Day 9 (Oct. 18): He was crated and driven to this stop yesterday because of a wing abrasion, and today crane #2-10 was one of the five birds that were late coming out of the pen. Joe flew in to pick them up. Four followed him but #2 turned away and landed away from the pen. Trish and Geoff crated #2-10 and he made the trip across the Wisconsin border by road.

Troubles? By now #2 has traveled a lot of miles by road. Worse, Geoff said, “Even with a healed-up wing he showed little interest in following the trike. Everyone including myself now suspects there may be a behavioral problem afoot. Before we left Necedah he was always low bird on the totem pole while they were in the air. It wasn’t uncommon to see him drop out and land on the runway after five or ten minutes of training. Brooke suspects he might be uneasy with flying with the trike. Considering this is the same, no-nonsense, take-crap-from-nobody bird who used to knock sense back into #11 and #16, I can’t help but be a little puzzled by that. Perhaps throwing your weight around with ten other birds isn’t so easy when you don’t have both feet on the ground. But I’m not giving up on number 2 yet. He has flown before, and we can surely make him fly again. Brooke hopes that if we can fly him by himself next time we fly, he might be more interested in staying airborne. I think that’s a swell idea, since that’s how we got him to Lasky Field back in Necedah. Maybe if he doesn’t have to worry about fighting with 10 other birds for a spot next to the trike he’ll hit his groove. If nothing else, I just hope he learned not to run and flap around the pen like a wild thing. Not unless he wants to bang that wing up again.”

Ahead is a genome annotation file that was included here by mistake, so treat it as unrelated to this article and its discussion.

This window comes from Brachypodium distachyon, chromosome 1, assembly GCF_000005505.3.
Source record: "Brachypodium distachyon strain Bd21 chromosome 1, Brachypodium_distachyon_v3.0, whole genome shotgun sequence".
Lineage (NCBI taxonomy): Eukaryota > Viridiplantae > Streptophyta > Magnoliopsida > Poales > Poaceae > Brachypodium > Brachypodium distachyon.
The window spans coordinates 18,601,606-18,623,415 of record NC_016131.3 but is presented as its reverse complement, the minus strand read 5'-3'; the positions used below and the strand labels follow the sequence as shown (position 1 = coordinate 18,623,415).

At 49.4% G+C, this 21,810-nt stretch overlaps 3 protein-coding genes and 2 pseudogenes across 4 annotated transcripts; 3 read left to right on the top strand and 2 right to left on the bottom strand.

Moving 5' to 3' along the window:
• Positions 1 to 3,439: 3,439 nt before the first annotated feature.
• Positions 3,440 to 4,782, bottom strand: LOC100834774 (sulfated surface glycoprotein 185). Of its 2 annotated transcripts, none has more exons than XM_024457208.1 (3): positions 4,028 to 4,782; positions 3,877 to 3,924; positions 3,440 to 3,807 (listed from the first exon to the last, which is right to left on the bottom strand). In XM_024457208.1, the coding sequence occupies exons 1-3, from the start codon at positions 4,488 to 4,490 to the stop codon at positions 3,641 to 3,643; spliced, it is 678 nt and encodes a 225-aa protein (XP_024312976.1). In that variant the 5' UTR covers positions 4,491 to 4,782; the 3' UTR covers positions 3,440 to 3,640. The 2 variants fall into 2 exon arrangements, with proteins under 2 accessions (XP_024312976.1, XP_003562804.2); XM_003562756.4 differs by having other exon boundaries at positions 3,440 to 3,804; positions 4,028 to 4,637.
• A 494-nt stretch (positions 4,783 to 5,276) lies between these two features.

Oct. 27: It has been way too windy for the team to try flying #2-10 by himself to see how he’ll do. (He would not leave the pen without all the other birds the last time they tried that.) Pilot Joe Duff is beginning to wonder if #2 has physical problem that can’t be seen, but he admits he could be wrong about that idea. If he won’t fly with the ultralight and other birds, he will have to be removed from the Class of 2010 and transferred to a zoo. If that happens, Joe will recommend that #2 be radiographed (x-rayed) to see if there is indeed a reason why he’s not flying and following like he should. At least then they would know the facts. And if no problem is revealed, he will have better chances of a long life if he’s safe in a zoo. Everyone is waiting to see what happens the next time the weather lets them fly!